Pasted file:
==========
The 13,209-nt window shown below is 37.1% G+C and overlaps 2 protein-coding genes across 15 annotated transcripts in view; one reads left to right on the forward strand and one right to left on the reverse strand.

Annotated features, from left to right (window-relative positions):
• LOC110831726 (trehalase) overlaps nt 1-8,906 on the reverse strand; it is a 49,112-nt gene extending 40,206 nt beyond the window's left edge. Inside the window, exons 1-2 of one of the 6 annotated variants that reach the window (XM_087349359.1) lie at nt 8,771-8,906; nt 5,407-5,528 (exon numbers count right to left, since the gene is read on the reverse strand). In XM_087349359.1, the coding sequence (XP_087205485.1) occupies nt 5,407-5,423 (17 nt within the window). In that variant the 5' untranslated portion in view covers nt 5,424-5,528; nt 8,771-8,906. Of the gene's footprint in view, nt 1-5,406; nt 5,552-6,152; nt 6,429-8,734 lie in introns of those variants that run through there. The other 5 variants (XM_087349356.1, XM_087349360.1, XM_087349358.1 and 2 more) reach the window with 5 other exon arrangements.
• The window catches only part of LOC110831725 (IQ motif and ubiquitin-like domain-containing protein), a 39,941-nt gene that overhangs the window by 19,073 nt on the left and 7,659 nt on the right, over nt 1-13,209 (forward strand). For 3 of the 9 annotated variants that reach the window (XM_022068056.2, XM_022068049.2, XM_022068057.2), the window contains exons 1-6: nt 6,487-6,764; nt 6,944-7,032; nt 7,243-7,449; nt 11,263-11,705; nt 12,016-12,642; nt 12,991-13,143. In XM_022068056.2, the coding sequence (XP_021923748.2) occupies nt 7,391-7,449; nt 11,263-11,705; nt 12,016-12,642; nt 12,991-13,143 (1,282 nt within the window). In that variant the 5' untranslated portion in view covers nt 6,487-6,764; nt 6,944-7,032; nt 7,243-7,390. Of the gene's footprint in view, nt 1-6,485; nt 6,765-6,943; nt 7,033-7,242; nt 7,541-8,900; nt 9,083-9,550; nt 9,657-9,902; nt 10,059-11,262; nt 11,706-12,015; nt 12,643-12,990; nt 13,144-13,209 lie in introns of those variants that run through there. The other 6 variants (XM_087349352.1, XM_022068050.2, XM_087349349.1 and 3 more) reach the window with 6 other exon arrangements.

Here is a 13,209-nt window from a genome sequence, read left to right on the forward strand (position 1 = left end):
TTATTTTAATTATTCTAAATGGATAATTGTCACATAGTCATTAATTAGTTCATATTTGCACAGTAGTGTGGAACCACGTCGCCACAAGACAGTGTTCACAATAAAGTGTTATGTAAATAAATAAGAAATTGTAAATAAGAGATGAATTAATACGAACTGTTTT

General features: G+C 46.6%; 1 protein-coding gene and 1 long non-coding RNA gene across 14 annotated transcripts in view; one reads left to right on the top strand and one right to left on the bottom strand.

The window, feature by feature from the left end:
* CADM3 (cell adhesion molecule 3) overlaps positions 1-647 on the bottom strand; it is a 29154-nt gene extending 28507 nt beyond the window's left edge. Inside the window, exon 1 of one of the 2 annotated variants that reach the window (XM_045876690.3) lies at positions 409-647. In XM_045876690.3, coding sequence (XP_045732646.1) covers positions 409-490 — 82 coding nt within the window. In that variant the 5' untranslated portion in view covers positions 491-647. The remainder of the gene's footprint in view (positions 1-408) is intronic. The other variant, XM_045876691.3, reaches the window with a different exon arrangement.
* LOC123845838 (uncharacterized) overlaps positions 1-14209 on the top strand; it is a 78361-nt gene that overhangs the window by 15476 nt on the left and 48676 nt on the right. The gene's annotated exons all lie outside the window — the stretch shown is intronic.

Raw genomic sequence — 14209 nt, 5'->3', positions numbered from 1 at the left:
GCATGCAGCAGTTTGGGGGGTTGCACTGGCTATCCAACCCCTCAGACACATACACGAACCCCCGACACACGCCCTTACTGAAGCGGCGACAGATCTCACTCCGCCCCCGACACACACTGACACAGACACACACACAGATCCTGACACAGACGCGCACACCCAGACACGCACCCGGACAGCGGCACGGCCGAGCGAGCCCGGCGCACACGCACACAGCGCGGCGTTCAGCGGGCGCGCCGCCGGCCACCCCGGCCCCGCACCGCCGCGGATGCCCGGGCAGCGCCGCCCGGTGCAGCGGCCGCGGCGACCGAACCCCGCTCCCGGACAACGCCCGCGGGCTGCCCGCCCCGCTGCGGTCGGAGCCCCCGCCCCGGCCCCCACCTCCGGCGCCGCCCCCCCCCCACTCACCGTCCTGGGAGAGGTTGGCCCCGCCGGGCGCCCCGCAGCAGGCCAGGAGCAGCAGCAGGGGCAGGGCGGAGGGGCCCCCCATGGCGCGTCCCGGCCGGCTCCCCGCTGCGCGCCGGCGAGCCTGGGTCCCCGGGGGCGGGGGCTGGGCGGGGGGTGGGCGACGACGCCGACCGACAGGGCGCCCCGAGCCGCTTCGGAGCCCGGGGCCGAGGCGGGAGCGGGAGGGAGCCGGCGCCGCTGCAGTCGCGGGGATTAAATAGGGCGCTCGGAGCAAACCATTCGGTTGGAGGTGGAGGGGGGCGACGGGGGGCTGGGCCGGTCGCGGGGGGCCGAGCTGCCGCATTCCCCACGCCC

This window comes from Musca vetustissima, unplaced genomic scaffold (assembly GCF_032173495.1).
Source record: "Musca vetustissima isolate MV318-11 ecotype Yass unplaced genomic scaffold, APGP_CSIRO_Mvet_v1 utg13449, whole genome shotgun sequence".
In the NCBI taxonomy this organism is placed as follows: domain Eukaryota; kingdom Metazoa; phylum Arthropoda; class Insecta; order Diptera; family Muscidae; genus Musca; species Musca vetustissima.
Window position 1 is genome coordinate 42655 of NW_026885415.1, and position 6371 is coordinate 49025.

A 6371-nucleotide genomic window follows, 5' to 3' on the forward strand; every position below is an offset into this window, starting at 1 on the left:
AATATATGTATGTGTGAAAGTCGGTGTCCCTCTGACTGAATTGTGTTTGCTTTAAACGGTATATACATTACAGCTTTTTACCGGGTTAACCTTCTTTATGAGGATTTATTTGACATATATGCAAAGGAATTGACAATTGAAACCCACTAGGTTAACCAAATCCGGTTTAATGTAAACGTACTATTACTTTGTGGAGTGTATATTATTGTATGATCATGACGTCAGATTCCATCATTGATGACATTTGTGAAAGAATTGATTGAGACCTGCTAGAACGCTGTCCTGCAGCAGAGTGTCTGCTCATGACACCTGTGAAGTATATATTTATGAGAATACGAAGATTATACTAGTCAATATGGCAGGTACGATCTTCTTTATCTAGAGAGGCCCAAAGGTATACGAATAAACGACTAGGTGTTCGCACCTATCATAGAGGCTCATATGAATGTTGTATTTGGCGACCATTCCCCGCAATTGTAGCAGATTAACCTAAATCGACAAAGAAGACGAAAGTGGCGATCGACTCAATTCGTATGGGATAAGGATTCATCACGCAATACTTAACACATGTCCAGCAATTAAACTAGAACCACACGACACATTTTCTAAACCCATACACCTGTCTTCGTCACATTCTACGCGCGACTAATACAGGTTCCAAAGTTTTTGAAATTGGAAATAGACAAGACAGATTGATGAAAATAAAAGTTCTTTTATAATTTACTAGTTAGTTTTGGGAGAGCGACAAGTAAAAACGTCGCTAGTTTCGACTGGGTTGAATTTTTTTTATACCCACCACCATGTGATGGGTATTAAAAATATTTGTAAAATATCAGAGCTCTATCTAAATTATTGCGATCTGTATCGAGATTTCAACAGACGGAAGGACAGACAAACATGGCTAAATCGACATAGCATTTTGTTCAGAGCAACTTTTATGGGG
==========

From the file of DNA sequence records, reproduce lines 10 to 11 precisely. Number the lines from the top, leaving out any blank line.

* LOC123845838 (uncharacterized) overlaps positions 1-14209 on the top strand; it is a 78361-nt gene that overhangs the window by 15476 nt on the left and 48676 nt on the right. The gene's annotated exons all lie outside the window — the stretch shown is intronic.

Raw genomic sequence — 14209 nt, 5'->3', positions numbered from 1 at the left: